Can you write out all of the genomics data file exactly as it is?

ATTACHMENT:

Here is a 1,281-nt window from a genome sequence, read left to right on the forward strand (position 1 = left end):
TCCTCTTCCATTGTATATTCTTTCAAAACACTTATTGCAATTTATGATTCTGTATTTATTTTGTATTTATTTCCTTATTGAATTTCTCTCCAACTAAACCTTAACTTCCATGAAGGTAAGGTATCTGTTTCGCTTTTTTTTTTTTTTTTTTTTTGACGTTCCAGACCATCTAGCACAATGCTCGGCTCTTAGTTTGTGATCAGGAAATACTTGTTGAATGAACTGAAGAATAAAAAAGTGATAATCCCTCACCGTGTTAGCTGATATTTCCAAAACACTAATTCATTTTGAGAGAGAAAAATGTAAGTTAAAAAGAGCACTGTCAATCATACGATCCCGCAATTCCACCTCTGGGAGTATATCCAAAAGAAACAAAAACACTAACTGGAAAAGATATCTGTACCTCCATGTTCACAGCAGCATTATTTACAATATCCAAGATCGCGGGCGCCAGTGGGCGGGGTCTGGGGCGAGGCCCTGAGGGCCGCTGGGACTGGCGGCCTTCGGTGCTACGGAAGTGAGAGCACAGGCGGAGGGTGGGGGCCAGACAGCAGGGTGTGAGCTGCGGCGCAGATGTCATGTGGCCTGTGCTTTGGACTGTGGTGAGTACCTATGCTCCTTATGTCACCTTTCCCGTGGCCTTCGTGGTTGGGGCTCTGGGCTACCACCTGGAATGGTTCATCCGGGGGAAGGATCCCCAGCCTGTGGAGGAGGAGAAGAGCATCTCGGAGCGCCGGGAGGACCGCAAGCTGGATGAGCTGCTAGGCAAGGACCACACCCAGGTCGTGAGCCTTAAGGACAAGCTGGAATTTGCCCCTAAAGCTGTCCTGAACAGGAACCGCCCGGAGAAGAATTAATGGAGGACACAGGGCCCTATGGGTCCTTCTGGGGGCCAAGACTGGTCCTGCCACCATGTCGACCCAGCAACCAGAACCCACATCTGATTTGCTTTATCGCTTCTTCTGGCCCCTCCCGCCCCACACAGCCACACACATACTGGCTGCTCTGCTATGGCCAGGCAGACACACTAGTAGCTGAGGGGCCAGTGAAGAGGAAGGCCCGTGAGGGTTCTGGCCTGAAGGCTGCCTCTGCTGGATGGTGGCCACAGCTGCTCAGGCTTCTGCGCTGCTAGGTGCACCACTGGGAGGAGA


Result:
Here is a 1,281-nt window from a genome sequence, read left to right on the forward strand (position 1 = left end):
TCCTCTTCCATTGTATATTCTTTCAAAACACTTATTGCAATTTATGATTCTGTATTTATTTTGTATTTATTTCCTTATTGAATTTCTCTCCAACTAAACCTTAACTTCCATGAAGGTAAGGTATCTGTTTCGCTTTTTTTTTTTTTTTTTTTTTGACGTTCCAGACCATCTAGCACAATGCTCGGCTCTTAGTTTGTGATCAGGAAATACTTGTTGAATGAACTGAAGAATAAAAAAGTGATAATCCCTCACCGTGTTAGCTGATATTTCCAAAACACTAATTCATTTTGAGAGAGAAAAATGTAAGTTAAAAAGAGCACTGTCAATCATACGATCCCGCAATTCCACCTCTGGGAGTATATCCAAAAGAAACAAAAACACTAACTGGAAAAGATATCTGTACCTCCATGTTCACAGCAGCATTATTTACAATATCCAAGATCGCGGGCGCCAGTGGGCGGGGTCTGGGGCGAGGCCCTGAGGGCCGCTGGGACTGGCGGCCTTCGGTGCTACGGAAGTGAGAGCACAGGCGGAGGGTGGGGGCCAGACAGCAGGGTGTGAGCTGCGGCGCAGATGTCATGTGGCCTGTGCTTTGGACTGTGGTGAGTACCTATGCTCCTTATGTCACCTTTCCCGTGGCCTTCGTGGTTGGGGCTCTGGGCTACCACCTGGAATGGTTCATCCGGGGGAAGGATCCCCAGCCTGTGGAGGAGGAGAAGAGCATCTCGGAGCGCCGGGAGGACCGCAAGCTGGATGAGCTGCTAGGCAAGGACCACACCCAGGTCGTGAGCCTTAAGGACAAGCTGGAATTTGCCCCTAAAGCTGTCCTGAACAGGAACCGCCCGGAGAAGAATTAATGGAGGACACAGGGCCCTATGGGTCCTTCTGGGGGCCAAGACTGGTCCTGCCACCATGTCGACCCAGCAACCAGAACCCACATCTGATTTGCTTTATCGCTTCTTCTGGCCCCTCCCGCCCCACACAGCCACACACATACTGGCTGCTCTGCTATGGCCAGGCAGACACACTAGTAGCTGAGGGGCCAGTGAAGAGGAAGGCCCGTGAGGGTTCTGGCCTGAAGGCTGCCTCTGCTGGATGGTGGCCACAGCTGCTCAGGCTTCTGCGCTGCTAGGTGCACCACTGGGAGGAGA